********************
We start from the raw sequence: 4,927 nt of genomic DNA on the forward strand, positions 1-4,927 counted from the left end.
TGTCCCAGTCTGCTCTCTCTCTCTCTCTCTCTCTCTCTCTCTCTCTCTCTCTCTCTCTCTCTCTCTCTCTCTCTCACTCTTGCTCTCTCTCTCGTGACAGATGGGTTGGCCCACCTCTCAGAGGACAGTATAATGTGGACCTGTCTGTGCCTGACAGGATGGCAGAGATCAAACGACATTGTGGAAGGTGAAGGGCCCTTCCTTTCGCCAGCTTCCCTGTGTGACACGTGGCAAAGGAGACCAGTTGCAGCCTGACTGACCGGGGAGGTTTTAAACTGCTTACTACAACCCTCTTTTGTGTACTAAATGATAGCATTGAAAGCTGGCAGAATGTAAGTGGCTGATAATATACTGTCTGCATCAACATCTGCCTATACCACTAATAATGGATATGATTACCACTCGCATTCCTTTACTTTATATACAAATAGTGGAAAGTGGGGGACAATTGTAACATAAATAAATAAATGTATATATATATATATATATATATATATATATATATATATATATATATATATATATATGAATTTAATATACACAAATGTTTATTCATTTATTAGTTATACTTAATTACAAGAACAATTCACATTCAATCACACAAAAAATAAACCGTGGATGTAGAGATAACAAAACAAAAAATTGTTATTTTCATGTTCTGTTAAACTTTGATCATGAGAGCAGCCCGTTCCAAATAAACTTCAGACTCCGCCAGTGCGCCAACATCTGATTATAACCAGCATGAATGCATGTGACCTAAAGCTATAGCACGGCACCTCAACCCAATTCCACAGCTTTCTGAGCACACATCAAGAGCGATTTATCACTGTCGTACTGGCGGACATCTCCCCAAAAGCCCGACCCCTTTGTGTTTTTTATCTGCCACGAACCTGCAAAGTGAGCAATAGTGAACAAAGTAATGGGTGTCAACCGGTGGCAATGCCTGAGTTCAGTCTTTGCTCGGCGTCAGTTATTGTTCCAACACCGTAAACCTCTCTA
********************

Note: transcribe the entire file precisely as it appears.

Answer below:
We start from the raw sequence: 4,927 nt of genomic DNA on the forward strand, positions 1-4,927 counted from the left end.
TGTCCCAGTCTGCTCTCTCTCTCTCTCTCTCTCTCTCTCTCTCTCTCTCTCTCTCTCTCTCTCTCTCTCTCTCTCACTCTTGCTCTCTCTCTCGTGACAGATGGGTTGGCCCACCTCTCAGAGGACAGTATAATGTGGACCTGTCTGTGCCTGACAGGATGGCAGAGATCAAACGACATTGTGGAAGGTGAAGGGCCCTTCCTTTCGCCAGCTTCCCTGTGTGACACGTGGCAAAGGAGACCAGTTGCAGCCTGACTGACCGGGGAGGTTTTAAACTGCTTACTACAACCCTCTTTTGTGTACTAAATGATAGCATTGAAAGCTGGCAGAATGTAAGTGGCTGATAATATACTGTCTGCATCAACATCTGCCTATACCACTAATAATGGATATGATTACCACTCGCATTCCTTTACTTTATATACAAATAGTGGAAAGTGGGGGACAATTGTAACATAAATAAATAAATGTATATATATATATATATATATATATATATATATATATATATATATATATATATATATGAATTTAATATACACAAATGTTTATTCATTTATTAGTTATACTTAATTACAAGAACAATTCACATTCAATCACACAAAAAATAAACCGTGGATGTAGAGATAACAAAACAAAAAATTGTTATTTTCATGTTCTGTTAAACTTTGATCATGAGAGCAGCCCGTTCCAAATAAACTTCAGACTCCGCCAGTGCGCCAACATCTGATTATAACCAGCATGAATGCATGTGACCTAAAGCTATAGCACGGCACCTCAACCCAATTCCACAGCTTTCTGAGCACACATCAAGAGCGATTTATCACTGTCGTACTGGCGGACATCTCCCCAAAAGCCCGACCCCTTTGTGTTTTTTATCTGCCACGAACCTGCAAAGTGAGCAATAGTGAACAAAGTAATGGGTGTCAACCGGTGGCAATGCCTGAGTTCAGTCTTTGCTCGGCGTCAGTTATTGTTCCAACACCGTAAACCTCTCTA